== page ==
Das Haus 2020 Carefully Blends Outdoors with In
At this year’s installation by MUT Design, products took inspiration from al fresco living, material research, and…the gym.
“In Spain, outdoor spaces are an extension of the house,” says Alberto Sánchez, commenting on his home country. It was there, in 2010, that Sánchez founded Valencia-based MUT Design with Eduardo Villalón—and this month, the duo are in the spotlight as the minds behind Das Haus 2020. An experimental residential living installation with a sneak peek at what the future holds for the home, “Das Haus—Interiors on Stage” is presented annually at the home furnishings trade show IMM Cologne, which ran January 13–19. Fusing indoors with out, Das Haus 2020 broke the mold of the average living space, resulting in a relaxed, light-filled place of well-being.
Entitled “A La Fresca,” MUT’s Das Haus design took the form of a square pavilion framing a circle, with each of the square’s sides revealing an area in the home. In the months up to the launch, MUT designed ten new products, several of which are made for outdoors or in-between environments, like porches. The assortment was produced by manufacturers including Ex.t, Expormim, Gandia Blasco brands GAN and Diablo, LZF Lighting, Pulpo, and Sancal, among others.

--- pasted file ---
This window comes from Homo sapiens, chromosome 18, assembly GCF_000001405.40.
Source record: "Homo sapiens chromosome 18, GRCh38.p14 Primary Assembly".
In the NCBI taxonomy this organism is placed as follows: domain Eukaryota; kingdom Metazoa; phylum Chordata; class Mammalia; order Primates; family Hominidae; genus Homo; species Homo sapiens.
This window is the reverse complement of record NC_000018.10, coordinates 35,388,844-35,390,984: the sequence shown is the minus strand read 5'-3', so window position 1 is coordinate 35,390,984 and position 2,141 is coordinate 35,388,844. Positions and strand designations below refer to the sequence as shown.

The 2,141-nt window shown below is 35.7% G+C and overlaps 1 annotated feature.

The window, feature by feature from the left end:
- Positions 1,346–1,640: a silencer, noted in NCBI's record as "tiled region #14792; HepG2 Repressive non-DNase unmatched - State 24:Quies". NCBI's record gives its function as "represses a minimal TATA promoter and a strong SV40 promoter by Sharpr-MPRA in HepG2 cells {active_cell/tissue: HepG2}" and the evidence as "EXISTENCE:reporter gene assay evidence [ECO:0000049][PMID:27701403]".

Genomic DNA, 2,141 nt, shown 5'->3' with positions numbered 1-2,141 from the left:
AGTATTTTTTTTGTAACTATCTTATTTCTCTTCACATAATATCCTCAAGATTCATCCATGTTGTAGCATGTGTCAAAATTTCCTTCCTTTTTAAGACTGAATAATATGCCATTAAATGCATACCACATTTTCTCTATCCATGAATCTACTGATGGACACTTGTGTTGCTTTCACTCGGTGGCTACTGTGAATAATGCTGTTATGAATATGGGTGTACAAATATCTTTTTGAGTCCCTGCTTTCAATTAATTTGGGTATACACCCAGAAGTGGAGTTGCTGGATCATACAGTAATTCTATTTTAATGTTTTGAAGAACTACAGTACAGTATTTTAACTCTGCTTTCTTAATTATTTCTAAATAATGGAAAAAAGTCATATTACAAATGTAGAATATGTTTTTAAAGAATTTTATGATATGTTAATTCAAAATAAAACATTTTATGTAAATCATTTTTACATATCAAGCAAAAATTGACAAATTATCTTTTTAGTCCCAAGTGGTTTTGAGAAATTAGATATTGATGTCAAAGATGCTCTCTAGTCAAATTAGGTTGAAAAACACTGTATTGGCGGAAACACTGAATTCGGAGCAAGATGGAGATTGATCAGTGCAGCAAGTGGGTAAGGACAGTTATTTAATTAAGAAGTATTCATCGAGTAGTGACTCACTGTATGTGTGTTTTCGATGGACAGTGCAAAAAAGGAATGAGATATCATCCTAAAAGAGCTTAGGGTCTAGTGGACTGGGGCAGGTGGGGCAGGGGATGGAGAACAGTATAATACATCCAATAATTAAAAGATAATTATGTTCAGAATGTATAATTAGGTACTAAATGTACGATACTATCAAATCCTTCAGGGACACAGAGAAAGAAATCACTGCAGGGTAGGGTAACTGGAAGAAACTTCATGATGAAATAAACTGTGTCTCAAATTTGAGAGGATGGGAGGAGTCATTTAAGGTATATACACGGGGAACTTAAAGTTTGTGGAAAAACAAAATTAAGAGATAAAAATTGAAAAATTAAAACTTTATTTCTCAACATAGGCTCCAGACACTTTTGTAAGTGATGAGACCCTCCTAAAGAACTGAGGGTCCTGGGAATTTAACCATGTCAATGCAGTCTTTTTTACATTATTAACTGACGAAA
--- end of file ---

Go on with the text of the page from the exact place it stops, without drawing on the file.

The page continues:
With its unique rolled cushions, the stackable powder-coated steel and upholstered foam Roll Chair by MUT for Sancal was a highlight among seating options. If the chair reminds you of fitness equipment, you aren’t far off: “I got my inspiration at the gym,” Sánchez admits. Geared towards the contract market, Roll is space-saving and aesthetically interesting when stacked.
To point out the benefits of the Grill chair, designed by MUT for Gandia Blasco brand Diabla, Sánchez dangled it on one finger. “It’s aluminum and therefore very light,” he explains. Grill is the first item in an outdoor collection that MUT will roll out for Diabla this April in Milan.
Transparency was a major trend at IMM this year, and at Das Haus that came in the form of Aspa, a series of glass side tables that MUT designed for Pulpo. Ridges add structure to the glass forms, which “play with light at different intensities due to the overlapping layers,” Villalón notes.
A prototype tub carved from a single piece of marble took center stage in the Haus’s bathroom. “It’s quite unique because you can put it in the middle of the room or in a corner,” Sánchez comments.
Notably lacking in MUT’s home prototype was a bedroom. Instead there was an extra living space slung with a hammock, designed by MUT for Gan. “This is our most experimental product in Das Haus,” Sánchez reveals. Recycled PET fibers form the hammock’s sturdy straps. (Nearby, a carpet was made of the same material.) “It’s plastic, but it actually feels very natural because of the brushed fibers,” Villalón says.
Das Haus 2020 would not be revolutionary in warm countries, Sánchez comments: “The mix of outdoor with in is something we already do in Valencia. But we thought—especially with global temperatures rising—to make the rest of the world aware of it.”
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